Basil Butler, MD British Petroleum plc
Accident Costs Iceberg
Accident Costs Iceberg

Insurance Costs

Uninsured Costs
Insurance Costs

• Employers Liability
• Public Liability
• Product Liability
• Motor Vehicle
Uninsured Costs
• Product and material damage
• Lost production time
• Legal costs
• Overtime & temporary labour
• Investigation time/Administration
• Supervisors time
• Fines
• Loss of expertise/experience
• Loss of morale
• Bad publicity
Piper Alpha

• 167 dead
• Estimated cost of over £2 billion
Grangemouth

• BP refinery fire in 1987


• One person died
• Cost £50 million in property damage
• Cost further £50 million due to
business interruption
HSE Example

• Small engineering firm (15 workers)


• Workers sleeve caught on rotating drill
• Both bones in lower arm broken
• 12 days in hospital
• Off work for 3 months
• Admin duties for 5 months
• Unable to operate machinery for 8 months
• Managing Director Prosecuted
• 2 employees made redundant to prevent
company going out of business
Costs to Company

Wages for injured worker over period =


£10000
Lost production/remedial work required =
£8000
Overtime wages to cover lost production =
£3000
Wages for replacement worker =
£7000
Loss of time of manager/MD =
£4000
Legal expenses =
£3000
Fines and court costs =
£4000
Increase in Insurance Premiums =
£6000

Total cost to business = £45000


Typical Frameworks for regulating
Health & Safety
• National Policy
• Regulation – Law
• Standards – international, local
• Enforcement
• Monitoring and Review
Example: UK
Acts, Regulation,
ACOP’s, COP’s, Guidance, BSI,
HSE, HSC
International standards and
conventions

• ILO Labour Protection department –


SAFEWORK
• ILO Conventions,
Recommendations and
• Codes of Practice – accident reporting
• Guidelines - ILO 2001
• ISO
• British Standards OHSAS 18001
International standards and
conventions

• C155 -1981
• Convention concerning
Occupational Safety and Health and
the Working Environment.
• Not ratified in Qatar – interestingly
UK has also not ratified C155
C155

Part 2 Principles of National Policy


Part 3 Action at a national level
Part 4 Action at the level of the
undertaking
Legal Standards

• Shall
• Reasonable
• Practicable
• So far as is ‘reasonably practicable’
C155

Governments responsible for;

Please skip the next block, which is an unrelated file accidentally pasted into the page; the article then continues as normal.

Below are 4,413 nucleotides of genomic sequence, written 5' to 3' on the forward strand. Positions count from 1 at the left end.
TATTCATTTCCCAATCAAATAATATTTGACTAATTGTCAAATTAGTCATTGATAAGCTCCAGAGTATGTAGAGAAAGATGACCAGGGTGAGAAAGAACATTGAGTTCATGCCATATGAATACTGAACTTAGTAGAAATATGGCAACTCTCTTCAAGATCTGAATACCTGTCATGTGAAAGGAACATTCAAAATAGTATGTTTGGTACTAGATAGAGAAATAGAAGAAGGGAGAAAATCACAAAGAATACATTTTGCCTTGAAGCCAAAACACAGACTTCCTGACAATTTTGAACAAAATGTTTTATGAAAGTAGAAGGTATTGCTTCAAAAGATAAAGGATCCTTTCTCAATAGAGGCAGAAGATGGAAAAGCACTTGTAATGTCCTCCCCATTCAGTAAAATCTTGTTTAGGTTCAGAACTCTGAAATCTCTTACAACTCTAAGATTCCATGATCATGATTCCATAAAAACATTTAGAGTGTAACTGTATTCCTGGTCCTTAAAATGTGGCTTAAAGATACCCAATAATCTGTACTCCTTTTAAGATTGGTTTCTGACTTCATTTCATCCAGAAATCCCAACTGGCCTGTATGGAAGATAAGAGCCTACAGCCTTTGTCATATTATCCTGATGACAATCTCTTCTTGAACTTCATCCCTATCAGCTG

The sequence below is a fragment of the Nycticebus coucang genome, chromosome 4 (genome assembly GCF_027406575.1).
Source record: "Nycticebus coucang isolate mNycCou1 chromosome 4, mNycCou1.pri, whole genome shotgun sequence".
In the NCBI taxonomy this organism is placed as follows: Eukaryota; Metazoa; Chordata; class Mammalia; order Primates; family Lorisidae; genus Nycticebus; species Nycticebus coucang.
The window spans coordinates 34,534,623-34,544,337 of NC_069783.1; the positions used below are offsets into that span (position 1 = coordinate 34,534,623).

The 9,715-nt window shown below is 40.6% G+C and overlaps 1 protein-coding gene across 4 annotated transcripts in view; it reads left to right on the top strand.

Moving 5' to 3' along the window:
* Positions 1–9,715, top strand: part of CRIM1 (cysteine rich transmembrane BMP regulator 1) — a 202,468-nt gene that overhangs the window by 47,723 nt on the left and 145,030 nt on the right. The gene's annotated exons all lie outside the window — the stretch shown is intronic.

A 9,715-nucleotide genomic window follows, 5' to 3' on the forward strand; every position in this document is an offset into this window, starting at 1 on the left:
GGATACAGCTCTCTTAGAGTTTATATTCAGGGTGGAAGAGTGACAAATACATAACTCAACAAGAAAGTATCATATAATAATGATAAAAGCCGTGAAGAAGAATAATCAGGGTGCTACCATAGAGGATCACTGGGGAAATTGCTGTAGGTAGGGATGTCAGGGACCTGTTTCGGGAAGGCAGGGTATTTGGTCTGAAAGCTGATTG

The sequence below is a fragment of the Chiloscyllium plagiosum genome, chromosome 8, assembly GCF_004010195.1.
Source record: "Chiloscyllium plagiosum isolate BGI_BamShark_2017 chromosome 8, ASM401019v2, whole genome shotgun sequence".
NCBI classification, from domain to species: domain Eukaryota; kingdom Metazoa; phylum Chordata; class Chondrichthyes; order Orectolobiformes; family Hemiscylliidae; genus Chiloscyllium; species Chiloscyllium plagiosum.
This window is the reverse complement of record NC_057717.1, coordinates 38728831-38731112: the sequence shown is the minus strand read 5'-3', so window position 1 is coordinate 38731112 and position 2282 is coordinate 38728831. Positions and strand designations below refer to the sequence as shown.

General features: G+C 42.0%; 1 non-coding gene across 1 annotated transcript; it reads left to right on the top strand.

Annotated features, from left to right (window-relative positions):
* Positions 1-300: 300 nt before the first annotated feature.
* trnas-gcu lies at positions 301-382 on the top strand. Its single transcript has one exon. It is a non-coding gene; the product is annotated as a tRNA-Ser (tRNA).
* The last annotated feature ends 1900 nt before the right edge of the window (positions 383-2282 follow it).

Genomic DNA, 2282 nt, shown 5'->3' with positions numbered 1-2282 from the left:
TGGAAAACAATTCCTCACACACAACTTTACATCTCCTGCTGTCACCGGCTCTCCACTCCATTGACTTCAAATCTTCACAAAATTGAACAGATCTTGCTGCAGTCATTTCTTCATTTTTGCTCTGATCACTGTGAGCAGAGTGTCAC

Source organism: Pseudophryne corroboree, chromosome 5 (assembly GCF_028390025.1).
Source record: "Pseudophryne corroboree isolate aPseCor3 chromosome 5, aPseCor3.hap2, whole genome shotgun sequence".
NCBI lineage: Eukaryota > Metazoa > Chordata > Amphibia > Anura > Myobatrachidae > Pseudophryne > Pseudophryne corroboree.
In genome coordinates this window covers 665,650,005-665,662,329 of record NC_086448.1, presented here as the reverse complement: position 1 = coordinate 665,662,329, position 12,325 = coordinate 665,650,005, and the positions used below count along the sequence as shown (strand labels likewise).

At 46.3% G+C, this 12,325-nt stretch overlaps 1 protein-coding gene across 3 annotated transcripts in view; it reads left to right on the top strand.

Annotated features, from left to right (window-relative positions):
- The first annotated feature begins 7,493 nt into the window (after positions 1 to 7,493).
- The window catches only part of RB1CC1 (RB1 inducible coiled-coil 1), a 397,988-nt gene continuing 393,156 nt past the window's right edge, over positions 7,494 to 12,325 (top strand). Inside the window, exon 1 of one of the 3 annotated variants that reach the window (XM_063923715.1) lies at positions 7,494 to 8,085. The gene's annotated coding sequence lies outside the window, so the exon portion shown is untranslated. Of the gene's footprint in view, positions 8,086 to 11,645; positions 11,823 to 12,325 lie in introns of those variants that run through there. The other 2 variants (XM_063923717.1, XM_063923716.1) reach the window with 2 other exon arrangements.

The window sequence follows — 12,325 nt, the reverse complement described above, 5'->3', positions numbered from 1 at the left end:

• Setting national policy on OH&S
• Effective inspection and
enforcement of relevant legislation
• Providing Guidance to employers
C155

Employers Shall be required to;


• Ensure that, so far as is reasonably
practicable, the workplaces,
machinery, equipment and
processes under their control are
safe and without risk to health.
C155

Employers Shall be required to;


• Ensure that, so far as is reasonably
practicable, the chemical, physical
and biological substances and
agents under their control are
without risk to health when the
appropriate measures of protection
are taken.
C155

Employers Shall be required to;


• Provide, where necessary, adequate
protective clothing and protective
equipment to prevent, so far as is
reasonably practicable, risk of
accidents or of adverse effects on
health.
C155

Whenever two or more undertakings


engage in activities simultaneously at
one workplace, they shall collaborate
in applying the requirements of this
Convention.
C155

Employers shall be required to;


• Provide, where necessary, for
measures to deal with emergencies
and accidents, including adequate
first-aid arrangements.
C155

There shall be arrangements under


which-
• Cooperate with Employer.
• Safety Representation
– Information
– Training
– Reporting to employer
C155

Employers shall be required to;


• Co-operation between management
and workers and/or their
representatives

Occupational safety and health measures


shall not involve any expenditure for the
workers.
Group work

• In your groups discuss the different


sources of information available to
Health and Safety Professionals
Sources of information

• Internal
• External
• Primary
• Secondary